Bloomberg reported today that JP Morgan Pays Inmates for Fees on Get-Out-of-Jail Card, as the bank settled a case with 50,000 recently released federal inmates. The ex-offenders had positive cash balances in their accounts (attributable to wages earned while incarcerated and/or deposits made by friends and family into their commissary accounts) when they were released. Rather than being reimbursed in cash for the balances, they were required to accept a loaded Chase ATM card.
The ex-offenders’ class action lawsuit claimed the big bank ripped them off by charging exorbitant fees to use the card (such as a $10 fee to withdraw funds at a teller window and a $1.50 “inactivity” fee). The bank must pay $446, 822 to settle the suit; that amounts to $8.94 per ex-inmate.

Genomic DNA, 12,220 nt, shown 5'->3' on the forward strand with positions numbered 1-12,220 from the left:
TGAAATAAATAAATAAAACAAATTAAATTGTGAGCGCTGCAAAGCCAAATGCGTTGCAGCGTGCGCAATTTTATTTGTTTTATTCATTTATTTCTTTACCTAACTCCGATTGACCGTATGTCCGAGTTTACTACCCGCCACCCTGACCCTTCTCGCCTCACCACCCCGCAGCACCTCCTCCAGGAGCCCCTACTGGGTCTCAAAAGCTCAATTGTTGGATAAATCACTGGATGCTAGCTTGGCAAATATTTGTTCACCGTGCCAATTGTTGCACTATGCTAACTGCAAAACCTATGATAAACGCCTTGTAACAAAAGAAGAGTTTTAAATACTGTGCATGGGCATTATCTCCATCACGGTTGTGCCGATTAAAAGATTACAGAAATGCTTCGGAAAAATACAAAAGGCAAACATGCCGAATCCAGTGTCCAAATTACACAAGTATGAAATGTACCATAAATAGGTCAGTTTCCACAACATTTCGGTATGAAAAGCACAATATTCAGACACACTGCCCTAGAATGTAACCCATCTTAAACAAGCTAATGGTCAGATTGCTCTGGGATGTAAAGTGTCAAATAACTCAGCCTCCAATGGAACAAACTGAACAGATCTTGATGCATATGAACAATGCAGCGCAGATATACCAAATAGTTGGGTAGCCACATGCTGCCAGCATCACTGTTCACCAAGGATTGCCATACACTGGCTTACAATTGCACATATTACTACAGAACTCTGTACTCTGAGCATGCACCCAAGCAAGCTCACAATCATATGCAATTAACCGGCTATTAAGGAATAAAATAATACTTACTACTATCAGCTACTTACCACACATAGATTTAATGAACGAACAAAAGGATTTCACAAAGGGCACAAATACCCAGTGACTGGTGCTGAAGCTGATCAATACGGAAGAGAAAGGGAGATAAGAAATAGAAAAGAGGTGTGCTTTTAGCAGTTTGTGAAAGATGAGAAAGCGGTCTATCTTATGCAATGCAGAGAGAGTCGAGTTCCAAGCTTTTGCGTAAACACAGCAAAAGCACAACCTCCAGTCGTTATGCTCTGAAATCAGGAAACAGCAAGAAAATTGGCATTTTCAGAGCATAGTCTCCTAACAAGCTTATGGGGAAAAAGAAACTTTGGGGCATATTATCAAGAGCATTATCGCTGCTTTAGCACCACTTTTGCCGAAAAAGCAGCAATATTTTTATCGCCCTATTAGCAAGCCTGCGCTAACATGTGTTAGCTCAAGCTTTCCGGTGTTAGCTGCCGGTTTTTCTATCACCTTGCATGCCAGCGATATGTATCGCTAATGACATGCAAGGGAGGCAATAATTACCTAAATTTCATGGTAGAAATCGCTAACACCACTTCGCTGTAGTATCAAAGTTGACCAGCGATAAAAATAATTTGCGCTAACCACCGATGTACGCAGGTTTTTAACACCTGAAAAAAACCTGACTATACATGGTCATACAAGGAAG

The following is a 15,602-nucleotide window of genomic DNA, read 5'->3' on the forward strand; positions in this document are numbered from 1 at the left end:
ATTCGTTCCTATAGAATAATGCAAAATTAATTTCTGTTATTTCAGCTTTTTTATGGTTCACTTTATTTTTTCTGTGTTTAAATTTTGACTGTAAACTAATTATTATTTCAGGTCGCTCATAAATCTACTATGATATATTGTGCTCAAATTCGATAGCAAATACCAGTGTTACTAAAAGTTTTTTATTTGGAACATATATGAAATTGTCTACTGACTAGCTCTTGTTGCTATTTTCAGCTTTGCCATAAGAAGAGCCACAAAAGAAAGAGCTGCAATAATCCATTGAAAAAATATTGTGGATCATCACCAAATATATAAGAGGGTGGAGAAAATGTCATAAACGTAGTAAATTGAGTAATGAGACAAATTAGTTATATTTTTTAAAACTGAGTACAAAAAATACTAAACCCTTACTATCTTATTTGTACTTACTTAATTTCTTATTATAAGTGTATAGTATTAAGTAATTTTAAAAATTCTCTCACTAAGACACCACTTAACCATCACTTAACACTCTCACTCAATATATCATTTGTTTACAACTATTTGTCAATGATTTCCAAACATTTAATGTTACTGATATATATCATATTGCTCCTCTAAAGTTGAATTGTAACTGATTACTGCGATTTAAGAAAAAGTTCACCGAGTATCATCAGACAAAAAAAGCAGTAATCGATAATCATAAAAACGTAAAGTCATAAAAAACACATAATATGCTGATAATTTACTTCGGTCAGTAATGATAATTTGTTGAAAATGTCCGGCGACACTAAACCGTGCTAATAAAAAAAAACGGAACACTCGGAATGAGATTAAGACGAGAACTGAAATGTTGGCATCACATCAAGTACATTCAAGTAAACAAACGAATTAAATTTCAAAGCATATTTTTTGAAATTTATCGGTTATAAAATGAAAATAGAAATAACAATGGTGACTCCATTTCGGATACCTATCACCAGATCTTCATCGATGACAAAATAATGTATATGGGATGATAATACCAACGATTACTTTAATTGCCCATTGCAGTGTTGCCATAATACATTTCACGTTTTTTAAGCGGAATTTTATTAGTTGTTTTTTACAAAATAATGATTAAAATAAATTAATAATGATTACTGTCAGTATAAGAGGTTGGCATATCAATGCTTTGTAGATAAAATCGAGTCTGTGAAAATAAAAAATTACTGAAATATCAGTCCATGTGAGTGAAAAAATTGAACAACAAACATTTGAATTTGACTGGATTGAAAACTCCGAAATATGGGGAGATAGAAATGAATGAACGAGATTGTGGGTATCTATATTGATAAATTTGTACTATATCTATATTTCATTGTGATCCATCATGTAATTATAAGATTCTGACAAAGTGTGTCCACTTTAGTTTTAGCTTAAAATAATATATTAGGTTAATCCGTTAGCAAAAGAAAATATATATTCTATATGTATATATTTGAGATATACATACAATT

For someone who’s done time, this sort of predatory behavior is yesterday’s news. There’s a very different economy that exists behind bars: services like phone services and commissary purchases are effectively monopolies, and are managed to exact outrageous costs and fees to access. A three-minute call to loved ones might cost more than $5; an off-brand package of tuna fish (in prison, tuna comes bagged, not canned) might run three times as much as what you’d pay at your local supermarket.
Those incarcerated rely on friends and family to fund their inmate accounts (which are sometimes supplemented by the wages earned from a prison job, which may pay 10 cents an hour). When a family’s primary earner is incarcerated, there’s little money available to fund these accounts. When added to the costs associated with visits to the prison, the financial pressure becomes untenable.
Companies taking advantage of a “captive market” is nothing new. But like caged animals, men and women pushed to the limits will either be beaten to submission, or respond aggressively. The ripping off of ex-offenders is just another instance of how even the shortest periods of incarceration result in life sentences in ways most of us could never imagine.